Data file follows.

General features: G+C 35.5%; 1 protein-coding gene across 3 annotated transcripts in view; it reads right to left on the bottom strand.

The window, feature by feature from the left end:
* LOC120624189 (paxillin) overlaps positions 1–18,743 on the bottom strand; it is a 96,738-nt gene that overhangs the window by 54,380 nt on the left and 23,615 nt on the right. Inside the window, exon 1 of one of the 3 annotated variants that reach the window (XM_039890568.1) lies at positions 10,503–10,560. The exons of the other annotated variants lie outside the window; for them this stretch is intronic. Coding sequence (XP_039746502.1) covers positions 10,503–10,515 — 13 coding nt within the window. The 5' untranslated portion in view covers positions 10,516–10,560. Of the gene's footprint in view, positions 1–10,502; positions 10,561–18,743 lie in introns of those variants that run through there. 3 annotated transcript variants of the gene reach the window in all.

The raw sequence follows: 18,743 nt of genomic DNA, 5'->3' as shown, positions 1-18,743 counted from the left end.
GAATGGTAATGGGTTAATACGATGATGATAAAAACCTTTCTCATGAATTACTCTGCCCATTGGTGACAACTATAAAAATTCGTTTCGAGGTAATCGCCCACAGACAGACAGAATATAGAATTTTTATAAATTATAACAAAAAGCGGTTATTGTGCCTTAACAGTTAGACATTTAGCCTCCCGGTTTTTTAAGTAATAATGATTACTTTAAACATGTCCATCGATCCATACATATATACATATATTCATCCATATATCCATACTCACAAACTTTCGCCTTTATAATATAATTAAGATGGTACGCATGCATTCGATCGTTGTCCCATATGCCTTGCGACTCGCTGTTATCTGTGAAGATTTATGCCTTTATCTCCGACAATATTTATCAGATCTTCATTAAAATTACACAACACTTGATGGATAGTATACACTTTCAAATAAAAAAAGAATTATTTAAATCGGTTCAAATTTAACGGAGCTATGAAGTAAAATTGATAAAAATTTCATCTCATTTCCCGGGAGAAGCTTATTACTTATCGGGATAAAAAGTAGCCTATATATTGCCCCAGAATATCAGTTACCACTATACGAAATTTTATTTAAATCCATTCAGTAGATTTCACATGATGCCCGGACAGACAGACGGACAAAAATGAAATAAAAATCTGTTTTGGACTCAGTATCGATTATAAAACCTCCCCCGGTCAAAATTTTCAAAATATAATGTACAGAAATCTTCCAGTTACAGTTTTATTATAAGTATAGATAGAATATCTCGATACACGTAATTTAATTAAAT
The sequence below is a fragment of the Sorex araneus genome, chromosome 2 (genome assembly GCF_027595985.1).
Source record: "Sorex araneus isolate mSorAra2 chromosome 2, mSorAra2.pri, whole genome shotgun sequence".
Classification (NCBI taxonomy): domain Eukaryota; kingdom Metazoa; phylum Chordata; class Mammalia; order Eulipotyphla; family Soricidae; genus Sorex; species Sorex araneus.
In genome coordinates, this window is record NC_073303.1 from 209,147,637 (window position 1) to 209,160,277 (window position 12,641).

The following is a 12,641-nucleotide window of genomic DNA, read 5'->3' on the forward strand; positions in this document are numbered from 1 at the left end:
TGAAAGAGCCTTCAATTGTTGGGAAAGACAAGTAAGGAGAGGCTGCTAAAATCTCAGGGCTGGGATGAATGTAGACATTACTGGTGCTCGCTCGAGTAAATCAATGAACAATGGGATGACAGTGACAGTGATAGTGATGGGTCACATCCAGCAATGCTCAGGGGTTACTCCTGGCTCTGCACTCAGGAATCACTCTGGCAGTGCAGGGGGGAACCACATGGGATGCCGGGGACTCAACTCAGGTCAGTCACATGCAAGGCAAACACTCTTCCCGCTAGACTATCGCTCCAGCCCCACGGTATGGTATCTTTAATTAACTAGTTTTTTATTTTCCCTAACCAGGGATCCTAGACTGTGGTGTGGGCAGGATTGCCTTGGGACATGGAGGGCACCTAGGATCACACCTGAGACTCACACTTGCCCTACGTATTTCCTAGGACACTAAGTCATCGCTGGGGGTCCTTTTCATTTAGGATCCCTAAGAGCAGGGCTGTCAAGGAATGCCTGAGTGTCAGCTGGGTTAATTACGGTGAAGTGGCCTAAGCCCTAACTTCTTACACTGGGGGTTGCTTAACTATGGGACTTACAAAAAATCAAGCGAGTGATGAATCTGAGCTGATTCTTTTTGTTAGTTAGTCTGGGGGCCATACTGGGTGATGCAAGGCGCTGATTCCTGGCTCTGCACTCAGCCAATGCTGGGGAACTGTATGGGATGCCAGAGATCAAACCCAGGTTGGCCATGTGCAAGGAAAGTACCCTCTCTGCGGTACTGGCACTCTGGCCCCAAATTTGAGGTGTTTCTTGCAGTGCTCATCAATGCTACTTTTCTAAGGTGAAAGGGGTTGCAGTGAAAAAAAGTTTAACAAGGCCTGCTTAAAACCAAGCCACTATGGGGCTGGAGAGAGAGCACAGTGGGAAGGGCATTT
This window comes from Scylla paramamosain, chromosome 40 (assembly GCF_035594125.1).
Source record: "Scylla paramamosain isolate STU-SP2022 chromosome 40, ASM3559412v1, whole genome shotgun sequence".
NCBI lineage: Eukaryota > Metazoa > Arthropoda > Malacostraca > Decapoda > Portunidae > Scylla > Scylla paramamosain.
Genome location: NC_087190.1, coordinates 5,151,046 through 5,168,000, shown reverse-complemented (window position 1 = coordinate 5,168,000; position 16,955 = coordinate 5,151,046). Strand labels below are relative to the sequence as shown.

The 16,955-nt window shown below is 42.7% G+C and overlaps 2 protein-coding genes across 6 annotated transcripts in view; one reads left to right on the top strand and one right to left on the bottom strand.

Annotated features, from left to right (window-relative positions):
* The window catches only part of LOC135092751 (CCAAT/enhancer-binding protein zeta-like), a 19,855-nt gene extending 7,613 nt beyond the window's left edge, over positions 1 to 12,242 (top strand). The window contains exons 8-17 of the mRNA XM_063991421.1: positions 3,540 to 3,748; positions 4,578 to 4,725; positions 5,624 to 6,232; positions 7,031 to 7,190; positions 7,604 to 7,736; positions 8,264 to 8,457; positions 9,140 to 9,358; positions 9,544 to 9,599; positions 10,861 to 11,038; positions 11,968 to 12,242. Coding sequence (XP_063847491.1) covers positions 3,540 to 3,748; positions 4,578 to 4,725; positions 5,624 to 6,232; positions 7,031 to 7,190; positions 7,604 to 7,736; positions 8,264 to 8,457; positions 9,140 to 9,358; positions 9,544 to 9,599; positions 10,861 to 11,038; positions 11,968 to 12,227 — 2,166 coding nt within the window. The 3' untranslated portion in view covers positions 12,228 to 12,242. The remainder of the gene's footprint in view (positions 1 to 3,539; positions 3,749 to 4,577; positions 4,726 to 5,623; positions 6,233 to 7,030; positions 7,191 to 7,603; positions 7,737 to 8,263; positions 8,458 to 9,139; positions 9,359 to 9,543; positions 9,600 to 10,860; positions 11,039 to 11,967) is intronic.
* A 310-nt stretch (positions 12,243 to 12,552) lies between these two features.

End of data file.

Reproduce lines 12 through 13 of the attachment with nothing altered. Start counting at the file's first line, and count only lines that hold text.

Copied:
This window comes from Scylla paramamosain, chromosome 40 (assembly GCF_035594125.1).
Source record: "Scylla paramamosain isolate STU-SP2022 chromosome 40, ASM3559412v1, whole genome shotgun sequence".